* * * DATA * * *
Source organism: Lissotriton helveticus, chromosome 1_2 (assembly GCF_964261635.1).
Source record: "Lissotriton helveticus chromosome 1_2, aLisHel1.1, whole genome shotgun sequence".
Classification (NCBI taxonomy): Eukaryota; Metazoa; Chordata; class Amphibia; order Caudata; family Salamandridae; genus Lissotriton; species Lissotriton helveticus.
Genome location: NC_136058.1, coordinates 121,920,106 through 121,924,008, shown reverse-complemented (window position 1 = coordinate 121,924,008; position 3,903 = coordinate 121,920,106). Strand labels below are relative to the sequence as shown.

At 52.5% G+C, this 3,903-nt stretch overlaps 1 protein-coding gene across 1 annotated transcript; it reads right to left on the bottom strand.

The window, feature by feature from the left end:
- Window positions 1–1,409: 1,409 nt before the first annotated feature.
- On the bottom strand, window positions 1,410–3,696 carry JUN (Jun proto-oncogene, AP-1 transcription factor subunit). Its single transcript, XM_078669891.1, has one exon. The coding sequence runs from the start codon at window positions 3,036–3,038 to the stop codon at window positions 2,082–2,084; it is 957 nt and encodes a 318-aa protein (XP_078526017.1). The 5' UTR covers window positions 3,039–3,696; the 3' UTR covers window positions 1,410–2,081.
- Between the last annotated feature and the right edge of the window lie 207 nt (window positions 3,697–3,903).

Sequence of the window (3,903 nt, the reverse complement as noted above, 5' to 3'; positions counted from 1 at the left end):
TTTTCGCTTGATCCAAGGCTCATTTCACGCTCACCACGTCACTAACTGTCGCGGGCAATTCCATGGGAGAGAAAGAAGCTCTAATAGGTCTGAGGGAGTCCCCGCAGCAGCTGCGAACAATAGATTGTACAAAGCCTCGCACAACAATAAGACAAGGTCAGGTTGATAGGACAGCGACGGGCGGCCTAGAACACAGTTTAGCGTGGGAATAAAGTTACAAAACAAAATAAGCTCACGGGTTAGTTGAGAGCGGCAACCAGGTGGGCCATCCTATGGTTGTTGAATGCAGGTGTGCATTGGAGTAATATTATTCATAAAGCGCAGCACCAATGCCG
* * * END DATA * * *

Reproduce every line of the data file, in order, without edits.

Source organism: Lissotriton helveticus, chromosome 1_2 (assembly GCF_964261635.1).
Source record: "Lissotriton helveticus chromosome 1_2, aLisHel1.1, whole genome shotgun sequence".
Classification (NCBI taxonomy): Eukaryota; Metazoa; Chordata; class Amphibia; order Caudata; family Salamandridae; genus Lissotriton; species Lissotriton helveticus.
Genome location: NC_136058.1, coordinates 121,920,106 through 121,924,008, shown reverse-complemented (window position 1 = coordinate 121,924,008; position 3,903 = coordinate 121,920,106). Strand labels below are relative to the sequence as shown.

At 52.5% G+C, this 3,903-nt stretch overlaps 1 protein-coding gene across 1 annotated transcript; it reads right to left on the bottom strand.

The window, feature by feature from the left end:
- Window positions 1–1,409: 1,409 nt before the first annotated feature.
- On the bottom strand, window positions 1,410–3,696 carry JUN (Jun proto-oncogene, AP-1 transcription factor subunit). Its single transcript, XM_078669891.1, has one exon. The coding sequence runs from the start codon at window positions 3,036–3,038 to the stop codon at window positions 2,082–2,084; it is 957 nt and encodes a 318-aa protein (XP_078526017.1). The 5' UTR covers window positions 3,039–3,696; the 3' UTR covers window positions 1,410–2,081.
- Between the last annotated feature and the right edge of the window lie 207 nt (window positions 3,697–3,903).

Sequence of the window (3,903 nt, the reverse complement as noted above, 5' to 3'; positions counted from 1 at the left end):
TTTTCGCTTGATCCAAGGCTCATTTCACGCTCACCACGTCACTAACTGTCGCGGGCAATTCCATGGGAGAGAAAGAAGCTCTAATAGGTCTGAGGGAGTCCCCGCAGCAGCTGCGAACAATAGATTGTACAAAGCCTCGCACAACAATAAGACAAGGTCAGGTTGATAGGACAGCGACGGGCGGCCTAGAACACAGTTTAGCGTGGGAATAAAGTTACAAAACAAAATAAGCTCACGGGTTAGTTGAGAGCGGCAACCAGGTGGGCCATCCTATGGTTGTTGAATGCAGGTGTGCATTGGAGTAATATTATTCATAAAGCGCAGCACCAATGCCG